Yet that does not mean saolas are safe. Even though they aren’t the target of most hunters in the Annamite Mountains, they’re often incidentally killed amid the general pursuit of other wildlife for the region’s intensive wildlife trade. Some saolas fall victim to bushmeat hunters, but the main threat comes from wire snares set by professional poachers, according to the Saola Working Group.

The scale of hunting and trapping in the saola’s range is “hard to adequately describe,” according to the IUCN. Wildlife like bears, tigers, and sambar are widely killed in large numbers with indiscriminate means—namely snares—that also claim non-target species like saolas. And while some species in the Annamites may be populous and widespread enough to withstand this onslaught, the saola has much less of a buffer.

Saola hooves
Saola hooves on display at Zoological Museum, Copenhagen.FunkMonk / Wikimedia Commons / Public Domain

Habitat Loss

Another major threat to the saola is a familiar one for wildlife all over the world: the loss and fragmentation of its habitat. Human development has helped isolate various subpopulations from one another, with barriers ranging from roads and farmland to mining and hydropower development.

The development of the Ho Chi Minh Highway, for example, has reportedly already affected saola subpopulations by fragmenting forests, as well as by increasing human access for logging, hunting, and spiriting wildlife away to urban markets. The road has also led to more deforestation in several key areas for the saola, according to the IUCN, especially the Hue Saola Nature Reserve and Quang Nam Saola Reserve.

There are between six and 15 subpopulations of saolas living in the Annamite Mountains, but each group is isolated from the others in non-contiguous habitats. This kind of habitat fragmentation can erode a species’ genetic diversity and make it less resilient to additional dangers, such as hunting, disease, or climate change.

Although there is still enough potential saola habitat in Laos and Vietnam to support a larger saola population, the IUCN notes, that would require a significant change in current trends. Not only are saolas trapped in pockets of habitat, but the region is experiencing a high growth rate in human populations, which will likely add to the pressures already fueling the saola’s decline.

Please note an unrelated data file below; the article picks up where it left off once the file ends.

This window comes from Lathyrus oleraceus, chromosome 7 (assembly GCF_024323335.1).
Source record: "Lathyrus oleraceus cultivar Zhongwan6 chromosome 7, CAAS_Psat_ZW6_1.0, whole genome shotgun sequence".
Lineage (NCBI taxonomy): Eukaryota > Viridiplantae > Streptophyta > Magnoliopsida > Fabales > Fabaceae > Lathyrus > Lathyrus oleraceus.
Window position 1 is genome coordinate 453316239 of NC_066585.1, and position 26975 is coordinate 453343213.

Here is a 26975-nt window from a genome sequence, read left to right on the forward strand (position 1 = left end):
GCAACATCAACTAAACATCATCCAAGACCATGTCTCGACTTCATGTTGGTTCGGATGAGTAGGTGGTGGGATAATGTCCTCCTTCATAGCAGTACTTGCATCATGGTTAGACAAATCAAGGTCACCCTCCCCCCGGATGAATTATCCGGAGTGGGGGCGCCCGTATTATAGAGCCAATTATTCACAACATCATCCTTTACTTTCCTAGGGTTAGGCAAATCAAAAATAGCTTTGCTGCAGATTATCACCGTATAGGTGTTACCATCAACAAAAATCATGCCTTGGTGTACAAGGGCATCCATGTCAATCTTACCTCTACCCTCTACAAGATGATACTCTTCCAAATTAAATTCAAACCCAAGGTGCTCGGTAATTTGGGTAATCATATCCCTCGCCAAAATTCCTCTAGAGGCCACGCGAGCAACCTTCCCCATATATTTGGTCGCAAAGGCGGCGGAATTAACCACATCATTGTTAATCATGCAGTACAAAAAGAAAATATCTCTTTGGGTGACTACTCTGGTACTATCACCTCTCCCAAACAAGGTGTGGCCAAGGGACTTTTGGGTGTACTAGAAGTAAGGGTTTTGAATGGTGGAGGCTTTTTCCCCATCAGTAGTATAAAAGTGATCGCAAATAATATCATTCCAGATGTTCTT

Lack of Captive Breeding

Saolas have been taken into captivity about 20 times since 1992, and all have died shortly afterward, except for two that were released back into the wild. There are currently no captive saolas anywhere, and thus no backup for wild populations.

While some declining wildlife can cling to existence with help from captive breeding programs—sometimes even after the species has vanished from the wild, like the Hawaiian crow—the saola enjoys no such buffer. If a captive breeding program can’t be established before the last wild saolas fade away, the species will be lost forever.

What We Can Do

Saving the saola from extinction won’t be easy, but it does seem to still be technically possible. That might not sound like much, but by the standards of Earth’s current mass extinction event, it’s a basis for hope that shouldn’t be taken for granted.

The largest subpopulation of saolas likely has fewer than 50 individuals, according to the IUCN, and with the entire species possibly down to double digits, it may already be too late to save saolas in the wild. It’s still worth trying, of course: Even if there isn’t an undiscovered population hiding out there somewhere, there’s at least a chance the known survivors could prove more resilient than expected.